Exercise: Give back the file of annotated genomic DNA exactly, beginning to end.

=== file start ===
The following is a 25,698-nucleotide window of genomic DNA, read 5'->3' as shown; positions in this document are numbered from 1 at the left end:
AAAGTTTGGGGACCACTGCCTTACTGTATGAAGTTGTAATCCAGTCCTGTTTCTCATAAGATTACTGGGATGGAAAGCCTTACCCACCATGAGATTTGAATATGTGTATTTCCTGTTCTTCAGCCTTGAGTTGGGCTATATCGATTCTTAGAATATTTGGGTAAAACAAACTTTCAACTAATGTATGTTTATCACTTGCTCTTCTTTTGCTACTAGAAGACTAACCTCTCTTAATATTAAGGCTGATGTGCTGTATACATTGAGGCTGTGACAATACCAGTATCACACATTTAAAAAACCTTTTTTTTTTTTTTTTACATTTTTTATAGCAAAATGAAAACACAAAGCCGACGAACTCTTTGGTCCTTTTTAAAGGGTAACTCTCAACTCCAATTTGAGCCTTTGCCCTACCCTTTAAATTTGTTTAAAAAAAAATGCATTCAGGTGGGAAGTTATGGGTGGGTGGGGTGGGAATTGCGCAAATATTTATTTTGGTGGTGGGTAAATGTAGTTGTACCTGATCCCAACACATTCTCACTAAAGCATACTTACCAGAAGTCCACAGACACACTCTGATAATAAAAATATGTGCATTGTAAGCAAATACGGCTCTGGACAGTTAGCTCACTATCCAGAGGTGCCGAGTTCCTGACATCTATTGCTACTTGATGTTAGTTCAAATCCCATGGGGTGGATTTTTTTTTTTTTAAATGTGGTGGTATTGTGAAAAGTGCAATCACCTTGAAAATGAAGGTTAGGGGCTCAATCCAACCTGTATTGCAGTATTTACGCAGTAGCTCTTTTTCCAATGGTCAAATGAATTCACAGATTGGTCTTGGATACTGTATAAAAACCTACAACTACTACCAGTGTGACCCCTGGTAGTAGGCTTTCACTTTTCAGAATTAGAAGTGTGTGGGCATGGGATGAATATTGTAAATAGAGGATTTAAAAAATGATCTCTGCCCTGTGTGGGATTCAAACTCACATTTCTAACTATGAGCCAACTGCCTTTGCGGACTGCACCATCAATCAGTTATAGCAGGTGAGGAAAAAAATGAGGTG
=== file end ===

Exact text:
The following is a 25,698-nucleotide window of genomic DNA, read 5'->3' as shown; positions in this document are numbered from 1 at the left end:
AAAGTTTGGGGACCACTGCCTTACTGTATGAAGTTGTAATCCAGTCCTGTTTCTCATAAGATTACTGGGATGGAAAGCCTTACCCACCATGAGATTTGAATATGTGTATTTCCTGTTCTTCAGCCTTGAGTTGGGCTATATCGATTCTTAGAATATTTGGGTAAAACAAACTTTCAACTAATGTATGTTTATCACTTGCTCTTCTTTTGCTACTAGAAGACTAACCTCTCTTAATATTAAGGCTGATGTGCTGTATACATTGAGGCTGTGACAATACCAGTATCACACATTTAAAAAACCTTTTTTTTTTTTTTTTACATTTTTTATAGCAAAATGAAAACACAAAGCCGACGAACTCTTTGGTCCTTTTTAAAGGGTAACTCTCAACTCCAATTTGAGCCTTTGCCCTACCCTTTAAATTTGTTTAAAAAAAAATGCATTCAGGTGGGAAGTTATGGGTGGGTGGGGTGGGAATTGCGCAAATATTTATTTTGGTGGTGGGTAAATGTAGTTGTACCTGATCCCAACACATTCTCACTAAAGCATACTTACCAGAAGTCCACAGACACACTCTGATAATAAAAATATGTGCATTGTAAGCAAATACGGCTCTGGACAGTTAGCTCACTATCCAGAGGTGCCGAGTTCCTGACATCTATTGCTACTTGATGTTAGTTCAAATCCCATGGGGTGGATTTTTTTTTTTTTAAATGTGGTGGTATTGTGAAAAGTGCAATCACCTTGAAAATGAAGGTTAGGGGCTCAATCCAACCTGTATTGCAGTATTTACGCAGTAGCTCTTTTTCCAATGGTCAAATGAATTCACAGATTGGTCTTGGATACTGTATAAAAACCTACAACTACTACCAGTGTGACCCCTGGTAGTAGGCTTTCACTTTTCAGAATTAGAAGTGTGTGGGCATGGGATGAATATTGTAAATAGAGGATTTAAAAAATGATCTCTGCCCTGTGTGGGATTCAAACTCACATTTCTAACTATGAGCCAACTGCCTTTGCGGACTGCACCATCAATCAGTTATAGCAGGTGAGGAAAAAAATGAGGTG